Today’s Scripture Selection: Exodus 5:4

“After this Moses and Aaron went to Pharaoh and said, ‘This is what the LORD, the God of Israel, says: ‘Let my people go, so that they may hold a festival in the wilderness.’”

How did they do it?  Where did they find the courage?

The only answer I have ever been able to come up with is that they didn’t do it – God did.

Oh, don’t get me wrong.  Moses and Aaron must have been extraordinary individuals at some level.  (Although you can make a good argument that God does His best work with the weakest of vessels.)

My point, however, is that God must have been so at the center of their lives – so much in control of what was unfolding, not just for them but for all those involved – that their own ability, or lack of it, mattered little.

I think that often we find the courage to do God’s work in the world when we, for lack of a better way of saying it, just “get out of the way.”

When we are willing to become instruments of God’s redeeming work, when we are willing to become servants in some great, broader plan than we could ever imagine ourselves – that is when nothing can deter us.

Fear has no place in the great undertakings of God.

And courage, it comes not from within, but from the source of all there is and all there ever will be.

Moses and Aaron went to Pharaoh not because they wanted to – but because the great “I AM” sent them.

And ultimately, in the face of that, how could they fail?

Prayer: Almighty God, fill me with courage, to do your will.  AMEN.

By Paul Simrell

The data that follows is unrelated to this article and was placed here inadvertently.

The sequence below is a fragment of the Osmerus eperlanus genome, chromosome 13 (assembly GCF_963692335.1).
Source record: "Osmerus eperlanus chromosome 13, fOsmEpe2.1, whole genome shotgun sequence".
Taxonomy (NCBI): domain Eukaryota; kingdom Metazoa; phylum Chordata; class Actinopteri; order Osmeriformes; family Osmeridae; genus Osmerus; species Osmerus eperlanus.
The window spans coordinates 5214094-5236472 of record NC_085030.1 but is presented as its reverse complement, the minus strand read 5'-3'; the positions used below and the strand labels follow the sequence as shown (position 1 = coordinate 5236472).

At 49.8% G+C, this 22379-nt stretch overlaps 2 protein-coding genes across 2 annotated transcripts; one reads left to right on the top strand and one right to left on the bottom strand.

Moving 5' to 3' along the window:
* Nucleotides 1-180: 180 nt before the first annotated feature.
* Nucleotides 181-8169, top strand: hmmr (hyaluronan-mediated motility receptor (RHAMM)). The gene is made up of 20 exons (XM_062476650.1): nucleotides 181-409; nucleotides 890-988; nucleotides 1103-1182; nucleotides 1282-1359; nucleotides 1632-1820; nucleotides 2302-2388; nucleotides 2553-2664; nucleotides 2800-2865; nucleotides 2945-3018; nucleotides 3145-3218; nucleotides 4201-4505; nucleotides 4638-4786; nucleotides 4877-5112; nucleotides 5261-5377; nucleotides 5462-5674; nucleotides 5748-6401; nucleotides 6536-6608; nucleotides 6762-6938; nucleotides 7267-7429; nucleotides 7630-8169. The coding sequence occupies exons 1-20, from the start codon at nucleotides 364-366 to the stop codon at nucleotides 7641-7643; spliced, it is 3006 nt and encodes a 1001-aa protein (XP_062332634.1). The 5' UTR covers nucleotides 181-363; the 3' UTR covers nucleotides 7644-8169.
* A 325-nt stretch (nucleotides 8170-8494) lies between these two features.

The Reverend Paul W. Simrell has served for over thirty years in a variety of congregational and institutional settings. He is a recognized minister with standing in the Virginia region of the Christian Church (Disciples of Christ) in the United States and Canada and is nationally endorsed by the Christian Church (Disciples of Christ) for specialized ministry in both pastoral counseling and chaplaincy. Ordained in 1982, he has served congregations in Kentucky, Texas, Florida, and Virginia. He currently serves as the pastor of Elpis Christian Church, a small, historic congregation located just a few miles west of Richmond, Virginia. Elpis is the Greek word meaning “expectant hope.” He also serves on the associate clinical staff of the Virginia Institute of Pastoral Care, Richmond, Virginia, both as a pastoral counselor and a ministerial assessment specialist, specializing in executive, clergy and relationship coaching. He is a graduate of the University of Florida and Lexington Theological Seminary and has done advanced clinical training in chaplaincy and pastoral counseling at the University of Kentucky Medical Center in Lexington, Kentucky, Children’s Medical Center and Parkland Hospital in Dallas, Texas and the Virginia Institute of Pastoral Care in Richmond, Virginia. He is a Certified Pastoral Counselor, an ACPE Practitioner, and a member of the American Association of Christian Counselors. He is a Certified Facilitator of the Prepare-Enrich relationship assessment and skills-building program and served as a volunteer chaplain for over twenty years with the CJW Medical Center campuses in Richmond, Virginia. His avocational interests include playing the piano and drawing. He is very happily married to his wife Elizabeth Yeamans Simrell, a free-lance writer, who is also a Certified Facilitator for the Prepare-Enrich program. Good company in a journey makes the way seem shorter. — Izaak Walton

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